Just before Christmas the Secretaries for Culture and Business, James Purnell and John Hutton, announced a ThinkTank to look at convergence. In parallel we are due to implement the AVMS Directive, which wrecks the economics.
The Audio Visual Media Services Directive was designed to protect the business models of the past (especially those of national broadcasters like the BBC) from those of the future. The small print of UK implementation will determine whether competitors like ITV, let alone would-be IP/Mobile TV and entertainment operators and the UK digital content industry have a viable future.
The move to extend the TV Without Frontiers Directive to cover services delivered over the Internet brought together a unique coalition of network operators, technology suppliers and content creators who worked with and through an excellent joint team of officials in DTI and DCMS to try to emasculate an unworkable set of proposals. Slowly Britain worked from a minority of one towards a set of wrokable compromises.
I thought they had finally succeeded when the final drafts passed their Second Reading in the European Parliament in December. Then I attended the first briefing on UK implementation. This was almost entirely attended by those from the broadcast and programme making industry. The obsession of the Internet and digital content communities with technology rather than profitable business models appears set to snatch defeat from the jaws of victory
There was almost no-one present from the Internet service or digital content communities.
The battle is not yet over- and may yet be lost in the small print of implementation.
With the rise of content piracy and the movement of mass-market advertising from TV to Internet and pay per click, funding the production innovative content is becoming critically dependent on product placement. From 3 – 5 minute instalment soaps on mobile camera-phones or You-Tube to the James Bond movies, the revenues from those who supplied the car driven by the heroine and the drink consumed by the hero are becoming critical to the creation of non-amateur material.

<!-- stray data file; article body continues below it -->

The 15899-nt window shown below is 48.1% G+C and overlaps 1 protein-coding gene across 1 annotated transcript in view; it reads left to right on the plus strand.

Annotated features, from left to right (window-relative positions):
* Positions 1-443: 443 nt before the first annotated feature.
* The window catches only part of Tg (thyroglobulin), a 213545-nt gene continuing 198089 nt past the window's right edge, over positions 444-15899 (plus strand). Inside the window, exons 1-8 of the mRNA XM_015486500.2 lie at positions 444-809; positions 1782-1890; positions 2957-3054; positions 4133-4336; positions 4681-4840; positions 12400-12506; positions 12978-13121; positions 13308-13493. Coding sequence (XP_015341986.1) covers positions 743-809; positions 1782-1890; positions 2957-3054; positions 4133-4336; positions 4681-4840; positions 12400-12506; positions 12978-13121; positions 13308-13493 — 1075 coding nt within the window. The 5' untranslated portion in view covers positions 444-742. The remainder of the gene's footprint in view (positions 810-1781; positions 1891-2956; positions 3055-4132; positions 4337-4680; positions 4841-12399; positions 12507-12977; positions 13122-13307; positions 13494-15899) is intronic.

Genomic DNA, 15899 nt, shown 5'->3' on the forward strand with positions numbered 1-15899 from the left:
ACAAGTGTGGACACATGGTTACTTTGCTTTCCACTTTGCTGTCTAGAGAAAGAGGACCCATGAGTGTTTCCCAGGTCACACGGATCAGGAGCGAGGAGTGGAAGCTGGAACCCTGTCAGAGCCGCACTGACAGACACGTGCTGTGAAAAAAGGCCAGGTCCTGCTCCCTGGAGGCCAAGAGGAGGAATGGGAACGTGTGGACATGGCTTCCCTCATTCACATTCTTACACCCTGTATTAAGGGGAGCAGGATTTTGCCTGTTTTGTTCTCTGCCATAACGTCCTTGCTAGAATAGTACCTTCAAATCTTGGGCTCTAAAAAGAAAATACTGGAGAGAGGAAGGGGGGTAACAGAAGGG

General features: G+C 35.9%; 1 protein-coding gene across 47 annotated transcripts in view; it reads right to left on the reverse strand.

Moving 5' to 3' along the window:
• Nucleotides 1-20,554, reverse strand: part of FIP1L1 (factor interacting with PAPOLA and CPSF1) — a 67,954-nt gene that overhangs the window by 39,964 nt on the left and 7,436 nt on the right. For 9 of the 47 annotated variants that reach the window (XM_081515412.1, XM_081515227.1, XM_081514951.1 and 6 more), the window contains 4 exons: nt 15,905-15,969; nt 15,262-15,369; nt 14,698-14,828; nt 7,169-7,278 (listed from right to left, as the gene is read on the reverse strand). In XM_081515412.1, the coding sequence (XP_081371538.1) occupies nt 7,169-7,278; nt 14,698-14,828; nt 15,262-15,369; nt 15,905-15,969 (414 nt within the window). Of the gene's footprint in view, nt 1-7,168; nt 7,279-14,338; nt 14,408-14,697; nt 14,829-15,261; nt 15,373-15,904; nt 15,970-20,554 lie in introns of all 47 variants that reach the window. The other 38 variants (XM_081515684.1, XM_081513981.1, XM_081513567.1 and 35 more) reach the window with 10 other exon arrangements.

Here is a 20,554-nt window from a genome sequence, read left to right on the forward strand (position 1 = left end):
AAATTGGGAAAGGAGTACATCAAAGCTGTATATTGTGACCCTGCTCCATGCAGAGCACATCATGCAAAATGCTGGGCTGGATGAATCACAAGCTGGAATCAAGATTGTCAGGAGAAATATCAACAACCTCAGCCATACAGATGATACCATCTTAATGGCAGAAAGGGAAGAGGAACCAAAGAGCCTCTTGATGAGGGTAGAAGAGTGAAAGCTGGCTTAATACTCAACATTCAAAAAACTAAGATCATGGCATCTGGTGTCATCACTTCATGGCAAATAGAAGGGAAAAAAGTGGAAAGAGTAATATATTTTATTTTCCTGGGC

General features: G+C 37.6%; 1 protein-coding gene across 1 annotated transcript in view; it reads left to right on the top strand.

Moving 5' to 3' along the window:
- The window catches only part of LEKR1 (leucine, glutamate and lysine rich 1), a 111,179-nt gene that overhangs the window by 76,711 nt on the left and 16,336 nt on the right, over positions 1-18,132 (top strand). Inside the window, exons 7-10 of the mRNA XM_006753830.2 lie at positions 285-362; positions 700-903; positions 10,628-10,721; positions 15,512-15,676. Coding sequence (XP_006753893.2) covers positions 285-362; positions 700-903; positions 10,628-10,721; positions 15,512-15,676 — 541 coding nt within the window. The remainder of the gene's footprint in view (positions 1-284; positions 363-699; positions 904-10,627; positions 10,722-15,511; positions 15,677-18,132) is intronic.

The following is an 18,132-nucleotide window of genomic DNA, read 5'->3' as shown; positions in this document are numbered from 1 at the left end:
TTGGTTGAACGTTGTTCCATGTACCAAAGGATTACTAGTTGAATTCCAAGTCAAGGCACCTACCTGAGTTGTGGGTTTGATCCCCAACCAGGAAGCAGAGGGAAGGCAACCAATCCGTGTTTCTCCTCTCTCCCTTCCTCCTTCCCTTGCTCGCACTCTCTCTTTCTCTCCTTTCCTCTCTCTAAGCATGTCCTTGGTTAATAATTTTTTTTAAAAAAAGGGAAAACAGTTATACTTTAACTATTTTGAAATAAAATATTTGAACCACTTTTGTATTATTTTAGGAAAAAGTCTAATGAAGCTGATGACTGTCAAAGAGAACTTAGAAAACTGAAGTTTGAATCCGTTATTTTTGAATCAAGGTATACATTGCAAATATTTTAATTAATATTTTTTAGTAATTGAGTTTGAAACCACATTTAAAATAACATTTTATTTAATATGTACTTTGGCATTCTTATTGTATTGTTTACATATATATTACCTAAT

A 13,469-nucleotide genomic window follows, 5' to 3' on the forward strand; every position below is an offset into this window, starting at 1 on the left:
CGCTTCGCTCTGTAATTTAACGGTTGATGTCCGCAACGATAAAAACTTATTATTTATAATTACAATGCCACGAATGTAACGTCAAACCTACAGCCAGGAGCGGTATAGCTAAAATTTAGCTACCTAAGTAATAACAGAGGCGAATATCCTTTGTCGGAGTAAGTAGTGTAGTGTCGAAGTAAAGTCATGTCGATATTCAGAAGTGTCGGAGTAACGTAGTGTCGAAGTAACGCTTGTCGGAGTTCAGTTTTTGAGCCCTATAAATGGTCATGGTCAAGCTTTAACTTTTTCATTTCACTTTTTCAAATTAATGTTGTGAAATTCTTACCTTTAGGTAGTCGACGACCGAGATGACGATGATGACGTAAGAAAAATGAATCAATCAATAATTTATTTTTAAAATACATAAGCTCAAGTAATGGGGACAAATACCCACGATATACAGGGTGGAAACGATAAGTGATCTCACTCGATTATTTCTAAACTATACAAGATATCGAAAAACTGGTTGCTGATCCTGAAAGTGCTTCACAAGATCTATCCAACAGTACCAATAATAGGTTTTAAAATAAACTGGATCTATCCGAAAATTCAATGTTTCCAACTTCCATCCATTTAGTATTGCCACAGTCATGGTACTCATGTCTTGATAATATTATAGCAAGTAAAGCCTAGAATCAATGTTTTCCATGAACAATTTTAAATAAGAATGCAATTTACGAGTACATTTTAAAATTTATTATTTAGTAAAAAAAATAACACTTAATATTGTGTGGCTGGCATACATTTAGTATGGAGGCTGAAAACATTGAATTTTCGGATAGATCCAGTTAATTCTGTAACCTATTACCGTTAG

But the directive requires member states to prohibit “product placement” unless they enact subsidiary legislation to explicitly allow it in films, sports and light entertainment programmes. They are not, however, allowed to permit it in children’s programmes. They can, however, permit “prop placement”, unless it is of “significant value”.
Does that mean we have to enact a formal ban in UK law and then permit the exemptions in the Directive? And what do the definitions mean anyway?
The DCMS organised a very good briefing on the issues and questions shortly before Christmas and will soon start organising formal consultations. But most of those who attended that briefing had a vested interested in preserving the pre-Internet world. And the officials who handled the negotiations are due to rotate or retire.
As the global recession gathers pace and your employers have to get better value for money from their advertising spend, whether locally or globally, this supposedly esoteric and technical set of definitions and arguments will suddenly move centre stage and determine whether many of you, including those working for UK/EU-based content producers, e-commerce and Internet service operations, will still have job jn 2009.
The press release on the joint DCMS/BERR Think Tank exercise gives the membership, objectives and timetable for the initial Seminar Programme, beginning on 7th February with what convergence is and why it matters.
Sign up and speak up or be stitched up.